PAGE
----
Friday, July 27, 2012

Ad-Lib#1: Bird, McGhee & Fats

I came by but you weren't in...later...Bird. [1]


A visit to the National Jazz Archive, housed in the Loughton library, and going through some Ellington pages (from so many books available at the library) reminded me of the only collaboration between one of the greatest trumpet players of jazz, Howard McGhee, with the Ellington's orchestra.

As you see in the image below, McGhee is filling the trumpet chair of the orchestra for three tracks, recorded on 31 January 1962 for CBS. These tracks, among other materials appeared on Midnight in Paris LP. The complete album is available on Villes Ville blog, a significant member of Ellingtonia in digital. This is the link to the page, but as Villes is undergoing almost everyday changes of the posts and links, just in case have a direct link to the player of the album here.

Comparing to other recordings, made by Duke in the year 1962 (Feat. Paul Gonsalves, Meets Coleman Hawkins, Duke and Coltrane, Money Jungle and even Recollection of the Big Band Era - Wow! What a year!), Midnight is not a flawless, or as the other recordings of that year, a new musical adventure for Ellington. But definitely this charming and elegant piece of musical travelogue, especially with McGhee's presence, will give you a great time.

As for McGhee, it was a year after his full-fledged comeback with Maggie's Back in Town and some other albums released in May, 1962. Coincidentally, I found a rather long interview with him at the archives, mostly focused on drugs and hard times he had in the 1950s. The interview is published in the Jazz People book by British author/photographer Valerie Wilmer (Da Capo Press, 1977) which is highly recommended.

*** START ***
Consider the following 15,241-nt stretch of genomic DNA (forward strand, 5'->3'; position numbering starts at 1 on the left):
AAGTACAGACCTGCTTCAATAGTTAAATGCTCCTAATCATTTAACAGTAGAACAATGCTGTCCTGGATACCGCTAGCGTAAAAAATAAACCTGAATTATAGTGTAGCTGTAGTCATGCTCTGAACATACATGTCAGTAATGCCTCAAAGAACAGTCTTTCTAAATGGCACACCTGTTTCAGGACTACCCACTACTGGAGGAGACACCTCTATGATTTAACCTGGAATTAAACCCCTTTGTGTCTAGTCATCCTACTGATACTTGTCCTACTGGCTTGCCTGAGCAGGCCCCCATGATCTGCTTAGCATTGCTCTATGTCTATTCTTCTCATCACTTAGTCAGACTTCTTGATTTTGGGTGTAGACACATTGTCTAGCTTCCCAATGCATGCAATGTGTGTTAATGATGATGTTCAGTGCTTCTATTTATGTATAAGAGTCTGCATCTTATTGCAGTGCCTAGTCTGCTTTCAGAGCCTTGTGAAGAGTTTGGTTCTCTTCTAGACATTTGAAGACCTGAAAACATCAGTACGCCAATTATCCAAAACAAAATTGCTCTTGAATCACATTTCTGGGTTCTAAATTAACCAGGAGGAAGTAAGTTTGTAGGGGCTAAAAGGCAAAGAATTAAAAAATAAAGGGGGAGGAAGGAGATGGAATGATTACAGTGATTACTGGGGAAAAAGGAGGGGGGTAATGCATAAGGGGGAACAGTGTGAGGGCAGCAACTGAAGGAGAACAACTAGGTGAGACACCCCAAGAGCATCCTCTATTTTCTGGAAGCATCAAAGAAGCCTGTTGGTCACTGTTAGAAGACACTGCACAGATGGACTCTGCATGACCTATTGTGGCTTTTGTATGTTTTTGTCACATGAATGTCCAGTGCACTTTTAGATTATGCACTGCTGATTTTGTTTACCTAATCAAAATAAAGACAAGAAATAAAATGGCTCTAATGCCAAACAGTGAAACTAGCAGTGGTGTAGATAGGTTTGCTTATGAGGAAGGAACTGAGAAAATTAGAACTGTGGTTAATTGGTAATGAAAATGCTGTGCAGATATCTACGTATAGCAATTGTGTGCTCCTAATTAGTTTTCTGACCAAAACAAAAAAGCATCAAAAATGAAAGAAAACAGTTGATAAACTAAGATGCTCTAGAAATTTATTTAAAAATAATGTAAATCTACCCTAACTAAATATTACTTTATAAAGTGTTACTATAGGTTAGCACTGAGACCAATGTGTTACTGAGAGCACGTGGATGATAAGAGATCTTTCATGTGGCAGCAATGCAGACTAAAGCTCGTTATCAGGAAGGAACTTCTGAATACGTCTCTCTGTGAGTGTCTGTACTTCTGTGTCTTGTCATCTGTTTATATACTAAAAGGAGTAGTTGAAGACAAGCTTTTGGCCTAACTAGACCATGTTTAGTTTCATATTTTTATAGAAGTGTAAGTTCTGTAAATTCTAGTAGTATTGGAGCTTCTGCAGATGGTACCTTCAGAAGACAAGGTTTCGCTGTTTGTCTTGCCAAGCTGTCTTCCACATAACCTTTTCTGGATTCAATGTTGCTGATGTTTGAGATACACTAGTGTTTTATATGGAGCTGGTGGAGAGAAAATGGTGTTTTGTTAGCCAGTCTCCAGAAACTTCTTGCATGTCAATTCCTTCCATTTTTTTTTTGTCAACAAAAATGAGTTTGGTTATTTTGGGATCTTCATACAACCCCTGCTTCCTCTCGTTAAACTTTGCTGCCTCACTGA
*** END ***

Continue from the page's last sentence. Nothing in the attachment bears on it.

All eyes are on London now as Olympic has come to town. 73 years ago, the arrival of one of the champions of modern music of the 20th century in London caused an almost Olympian-like sensation among jazz lovers: Fats Waller.

During Waller's 1939 trip to the UK, he recorded a six-part piano piece named after various parts and boroughs of London. He simply called that the London Suite.

It all started when Fats and his manager Ed Kirkeby went to Billy Higgs's studios at the beginning of April, and while Kirkeby gave verbal sketches and description of Piccadilly, Chelsea, Bond Street, Soho, Limehouse and Whitechapel, Fats accompanied by Johnny Marks on drums improvised a separate solo for each thoroughfare or locality.

According to Kirkeby the entire suite was composed and recorded within an hour. On 13 of June 1939 Fats returned to HMV studios to make commercial recordings of his London Suite. The results weren't a satisfactory (main problem arose from drummers inability to produce a proper beat behind Fats' solos), so they remained unissued at the time and during the world war II, according to Charles Fox, master takes were destroyed.

A copy of five of the recordings was discovered eleven years later and the sixth missing part of the suite was unearthed by Ed Kirkeby himself in 1950. [2]

You can listen to this invaluable documentation of Fats Waller in Britain on the following YouTube videos.




Bond Street



[1]  Parker, Chan & Francis Paudras, To Bird with Love, WIZLOV, 1981
[2] Fox, Charles, Kings of Jazz: Fats Waller, A. S, Barnes and Company, Inc. New York, pp.66-67


  1. Hi, Ehsan. thanks for the plug. Hopefully the blog will be more settled now from hereon in so all the links should work. Very interesting extra material on Howard McGhee. I'm looking forward to perusing the London Suite videos, too, as time allows.

    All the best


    1. Thanks Ian. I must say you broke the record of blog experimentation during the last two-three months! Though I like all the layouts and banners and everything you have incorporated in Villes Ville so far.